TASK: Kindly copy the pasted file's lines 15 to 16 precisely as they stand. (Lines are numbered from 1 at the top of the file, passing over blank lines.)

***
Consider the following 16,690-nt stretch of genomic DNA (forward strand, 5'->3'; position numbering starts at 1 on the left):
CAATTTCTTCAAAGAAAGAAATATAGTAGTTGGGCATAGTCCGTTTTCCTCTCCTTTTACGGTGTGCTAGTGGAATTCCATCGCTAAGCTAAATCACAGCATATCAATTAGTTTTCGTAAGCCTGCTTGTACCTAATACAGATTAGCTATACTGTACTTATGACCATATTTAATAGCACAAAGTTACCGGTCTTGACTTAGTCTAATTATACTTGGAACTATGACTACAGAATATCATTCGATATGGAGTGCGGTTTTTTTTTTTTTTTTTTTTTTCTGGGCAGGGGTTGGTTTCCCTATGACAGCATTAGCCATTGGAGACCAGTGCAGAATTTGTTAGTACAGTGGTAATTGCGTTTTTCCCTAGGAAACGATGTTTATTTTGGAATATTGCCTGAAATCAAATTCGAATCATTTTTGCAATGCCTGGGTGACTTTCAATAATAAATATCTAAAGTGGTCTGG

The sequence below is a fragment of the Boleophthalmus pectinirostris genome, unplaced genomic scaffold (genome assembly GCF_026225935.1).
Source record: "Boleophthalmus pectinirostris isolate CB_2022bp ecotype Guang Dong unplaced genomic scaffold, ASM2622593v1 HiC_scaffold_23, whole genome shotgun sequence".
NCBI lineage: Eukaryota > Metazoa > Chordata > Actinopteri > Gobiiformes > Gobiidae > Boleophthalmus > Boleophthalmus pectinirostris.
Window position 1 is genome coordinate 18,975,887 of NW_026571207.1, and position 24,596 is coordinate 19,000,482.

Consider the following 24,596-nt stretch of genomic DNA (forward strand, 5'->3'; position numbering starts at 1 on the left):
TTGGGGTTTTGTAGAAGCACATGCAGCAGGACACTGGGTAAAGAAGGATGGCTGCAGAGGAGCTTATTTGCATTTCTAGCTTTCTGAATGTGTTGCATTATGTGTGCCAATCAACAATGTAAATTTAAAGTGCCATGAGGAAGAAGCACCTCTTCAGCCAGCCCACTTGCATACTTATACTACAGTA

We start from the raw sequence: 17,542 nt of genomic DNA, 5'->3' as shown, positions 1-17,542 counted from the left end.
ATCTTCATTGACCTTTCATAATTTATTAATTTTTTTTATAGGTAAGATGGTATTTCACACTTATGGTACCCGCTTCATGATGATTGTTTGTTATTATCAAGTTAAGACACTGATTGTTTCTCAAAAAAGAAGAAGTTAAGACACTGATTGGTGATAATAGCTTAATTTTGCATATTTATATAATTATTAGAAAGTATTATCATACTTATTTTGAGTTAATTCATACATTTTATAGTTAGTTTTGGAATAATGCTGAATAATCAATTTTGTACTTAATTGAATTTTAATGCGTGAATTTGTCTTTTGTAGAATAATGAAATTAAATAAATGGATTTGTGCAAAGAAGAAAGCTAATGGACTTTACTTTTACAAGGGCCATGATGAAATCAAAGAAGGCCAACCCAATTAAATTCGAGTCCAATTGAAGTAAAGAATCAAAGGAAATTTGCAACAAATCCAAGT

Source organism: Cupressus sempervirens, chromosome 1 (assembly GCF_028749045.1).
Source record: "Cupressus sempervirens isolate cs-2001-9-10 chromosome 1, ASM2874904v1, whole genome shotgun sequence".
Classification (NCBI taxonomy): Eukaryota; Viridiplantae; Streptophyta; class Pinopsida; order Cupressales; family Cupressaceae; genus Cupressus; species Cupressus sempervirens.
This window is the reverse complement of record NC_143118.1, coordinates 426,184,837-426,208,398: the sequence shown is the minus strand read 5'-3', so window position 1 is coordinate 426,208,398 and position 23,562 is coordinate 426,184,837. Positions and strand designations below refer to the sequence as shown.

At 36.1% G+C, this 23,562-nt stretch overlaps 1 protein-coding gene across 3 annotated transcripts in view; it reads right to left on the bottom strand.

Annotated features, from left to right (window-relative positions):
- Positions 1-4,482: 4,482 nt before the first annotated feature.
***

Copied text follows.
At 36.1% G+C, this 23,562-nt stretch overlaps 1 protein-coding gene across 3 annotated transcripts in view; it reads right to left on the bottom strand.

Annotated features, from left to right (window-relative positions):